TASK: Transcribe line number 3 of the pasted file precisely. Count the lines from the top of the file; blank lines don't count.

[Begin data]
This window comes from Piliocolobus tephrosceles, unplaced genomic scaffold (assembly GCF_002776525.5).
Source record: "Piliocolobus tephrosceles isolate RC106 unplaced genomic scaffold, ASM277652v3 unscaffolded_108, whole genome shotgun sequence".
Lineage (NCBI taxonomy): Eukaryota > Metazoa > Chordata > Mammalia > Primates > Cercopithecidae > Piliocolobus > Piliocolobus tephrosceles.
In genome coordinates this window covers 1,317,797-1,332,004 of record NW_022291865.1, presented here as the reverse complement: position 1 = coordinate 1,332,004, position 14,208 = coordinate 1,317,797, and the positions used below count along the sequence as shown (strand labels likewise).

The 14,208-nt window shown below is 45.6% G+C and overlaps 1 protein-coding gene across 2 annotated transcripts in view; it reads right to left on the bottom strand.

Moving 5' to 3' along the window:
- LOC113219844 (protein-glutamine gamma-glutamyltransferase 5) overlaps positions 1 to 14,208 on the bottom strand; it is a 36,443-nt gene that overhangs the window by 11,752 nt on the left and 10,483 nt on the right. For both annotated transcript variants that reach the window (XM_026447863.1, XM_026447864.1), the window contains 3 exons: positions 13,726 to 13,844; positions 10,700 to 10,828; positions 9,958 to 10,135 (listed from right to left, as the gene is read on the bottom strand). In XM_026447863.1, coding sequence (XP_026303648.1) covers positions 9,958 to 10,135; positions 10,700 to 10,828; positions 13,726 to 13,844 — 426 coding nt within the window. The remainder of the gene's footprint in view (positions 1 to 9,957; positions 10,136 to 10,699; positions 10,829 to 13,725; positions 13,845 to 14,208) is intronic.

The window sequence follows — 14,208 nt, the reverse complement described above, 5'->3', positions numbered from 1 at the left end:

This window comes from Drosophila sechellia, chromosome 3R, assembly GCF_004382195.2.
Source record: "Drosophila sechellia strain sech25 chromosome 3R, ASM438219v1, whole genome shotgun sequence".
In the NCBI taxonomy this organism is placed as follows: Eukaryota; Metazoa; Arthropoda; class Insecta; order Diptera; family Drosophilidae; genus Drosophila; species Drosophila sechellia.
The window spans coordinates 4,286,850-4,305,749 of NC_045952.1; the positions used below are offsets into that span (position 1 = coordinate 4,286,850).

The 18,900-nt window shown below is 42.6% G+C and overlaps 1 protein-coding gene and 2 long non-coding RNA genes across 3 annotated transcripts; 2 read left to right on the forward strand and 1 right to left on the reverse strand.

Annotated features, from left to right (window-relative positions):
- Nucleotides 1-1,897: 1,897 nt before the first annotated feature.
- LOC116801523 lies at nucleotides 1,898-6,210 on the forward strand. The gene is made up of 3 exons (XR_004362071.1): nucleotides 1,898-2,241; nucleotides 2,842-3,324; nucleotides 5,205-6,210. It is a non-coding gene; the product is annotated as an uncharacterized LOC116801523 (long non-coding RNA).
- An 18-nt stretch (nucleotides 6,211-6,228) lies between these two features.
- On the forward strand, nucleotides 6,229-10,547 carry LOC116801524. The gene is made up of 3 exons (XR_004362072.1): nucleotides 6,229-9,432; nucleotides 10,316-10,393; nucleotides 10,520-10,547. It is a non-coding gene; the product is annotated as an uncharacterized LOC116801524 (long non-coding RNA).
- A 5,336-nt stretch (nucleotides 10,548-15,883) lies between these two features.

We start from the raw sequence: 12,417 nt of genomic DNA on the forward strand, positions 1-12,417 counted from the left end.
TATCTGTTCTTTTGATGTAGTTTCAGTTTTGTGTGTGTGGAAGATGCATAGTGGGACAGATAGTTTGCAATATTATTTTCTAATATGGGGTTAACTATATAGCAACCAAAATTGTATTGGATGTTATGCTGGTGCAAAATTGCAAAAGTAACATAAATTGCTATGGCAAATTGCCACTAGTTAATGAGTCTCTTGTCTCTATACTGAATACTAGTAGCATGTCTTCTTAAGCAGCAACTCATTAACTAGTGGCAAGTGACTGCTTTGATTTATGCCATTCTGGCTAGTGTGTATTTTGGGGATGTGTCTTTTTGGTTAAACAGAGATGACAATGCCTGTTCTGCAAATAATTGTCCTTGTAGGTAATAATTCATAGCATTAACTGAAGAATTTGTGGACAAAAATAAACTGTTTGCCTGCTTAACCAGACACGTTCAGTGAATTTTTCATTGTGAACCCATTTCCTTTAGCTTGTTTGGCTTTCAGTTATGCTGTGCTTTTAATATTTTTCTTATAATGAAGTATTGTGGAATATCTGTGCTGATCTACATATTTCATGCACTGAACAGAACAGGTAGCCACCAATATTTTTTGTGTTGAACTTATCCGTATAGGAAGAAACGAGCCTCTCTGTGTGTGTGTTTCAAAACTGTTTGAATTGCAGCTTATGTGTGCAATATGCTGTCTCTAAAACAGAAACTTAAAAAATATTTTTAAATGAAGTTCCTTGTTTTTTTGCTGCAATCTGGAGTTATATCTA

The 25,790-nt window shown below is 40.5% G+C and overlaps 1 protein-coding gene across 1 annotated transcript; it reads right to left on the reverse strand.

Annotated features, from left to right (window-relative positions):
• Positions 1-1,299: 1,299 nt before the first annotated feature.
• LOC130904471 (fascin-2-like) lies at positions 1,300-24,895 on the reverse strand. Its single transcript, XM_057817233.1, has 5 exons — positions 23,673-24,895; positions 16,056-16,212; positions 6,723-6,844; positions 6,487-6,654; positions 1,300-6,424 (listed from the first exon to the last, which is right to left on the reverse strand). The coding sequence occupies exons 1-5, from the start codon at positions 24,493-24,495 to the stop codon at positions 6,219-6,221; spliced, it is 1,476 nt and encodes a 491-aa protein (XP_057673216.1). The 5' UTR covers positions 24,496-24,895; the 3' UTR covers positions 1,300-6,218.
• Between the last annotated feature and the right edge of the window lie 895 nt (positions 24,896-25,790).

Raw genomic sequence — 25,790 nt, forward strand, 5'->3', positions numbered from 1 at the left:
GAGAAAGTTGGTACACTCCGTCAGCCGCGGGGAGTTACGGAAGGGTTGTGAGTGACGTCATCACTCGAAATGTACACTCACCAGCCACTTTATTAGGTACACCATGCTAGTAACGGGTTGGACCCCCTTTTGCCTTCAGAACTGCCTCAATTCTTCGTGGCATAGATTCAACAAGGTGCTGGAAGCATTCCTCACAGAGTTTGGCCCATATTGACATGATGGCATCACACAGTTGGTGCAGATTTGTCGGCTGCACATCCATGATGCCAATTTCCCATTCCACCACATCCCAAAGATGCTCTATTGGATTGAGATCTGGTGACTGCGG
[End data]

Lineage (NCBI taxonomy): Eukaryota > Metazoa > Chordata > Mammalia > Primates > Cercopithecidae > Piliocolobus > Piliocolobus tephrosceles.